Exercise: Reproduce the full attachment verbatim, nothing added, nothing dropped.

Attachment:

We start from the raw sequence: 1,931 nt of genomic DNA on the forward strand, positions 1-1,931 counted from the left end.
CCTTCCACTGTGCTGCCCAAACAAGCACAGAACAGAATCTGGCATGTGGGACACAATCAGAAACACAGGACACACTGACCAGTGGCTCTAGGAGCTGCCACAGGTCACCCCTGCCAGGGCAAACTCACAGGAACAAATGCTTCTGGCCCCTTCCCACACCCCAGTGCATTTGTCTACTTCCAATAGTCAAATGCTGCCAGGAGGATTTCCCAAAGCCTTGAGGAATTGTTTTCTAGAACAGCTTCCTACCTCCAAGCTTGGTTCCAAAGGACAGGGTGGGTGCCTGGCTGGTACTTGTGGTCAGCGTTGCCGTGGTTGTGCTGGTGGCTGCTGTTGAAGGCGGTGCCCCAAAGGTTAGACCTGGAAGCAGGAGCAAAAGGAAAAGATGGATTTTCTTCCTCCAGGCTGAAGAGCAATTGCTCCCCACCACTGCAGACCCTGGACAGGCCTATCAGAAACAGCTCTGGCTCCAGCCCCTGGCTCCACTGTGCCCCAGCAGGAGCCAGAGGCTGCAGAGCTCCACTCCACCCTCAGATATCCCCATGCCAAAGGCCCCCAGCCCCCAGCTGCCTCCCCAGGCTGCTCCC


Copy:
We start from the raw sequence: 1,931 nt of genomic DNA on the forward strand, positions 1-1,931 counted from the left end.
CCTTCCACTGTGCTGCCCAAACAAGCACAGAACAGAATCTGGCATGTGGGACACAATCAGAAACACAGGACACACTGACCAGTGGCTCTAGGAGCTGCCACAGGTCACCCCTGCCAGGGCAAACTCACAGGAACAAATGCTTCTGGCCCCTTCCCACACCCCAGTGCATTTGTCTACTTCCAATAGTCAAATGCTGCCAGGAGGATTTCCCAAAGCCTTGAGGAATTGTTTTCTAGAACAGCTTCCTACCTCCAAGCTTGGTTCCAAAGGACAGGGTGGGTGCCTGGCTGGTACTTGTGGTCAGCGTTGCCGTGGTTGTGCTGGTGGCTGCTGTTGAAGGCGGTGCCCCAAAGGTTAGACCTGGAAGCAGGAGCAAAAGGAAAAGATGGATTTTCTTCCTCCAGGCTGAAGAGCAATTGCTCCCCACCACTGCAGACCCTGGACAGGCCTATCAGAAACAGCTCTGGCTCCAGCCCCTGGCTCCACTGTGCCCCAGCAGGAGCCAGAGGCTGCAGAGCTCCACTCCACCCTCAGATATCCCCATGCCAAAGGCCCCCAGCCCCCAGCTGCCTCCCCAGGCTGCTCCC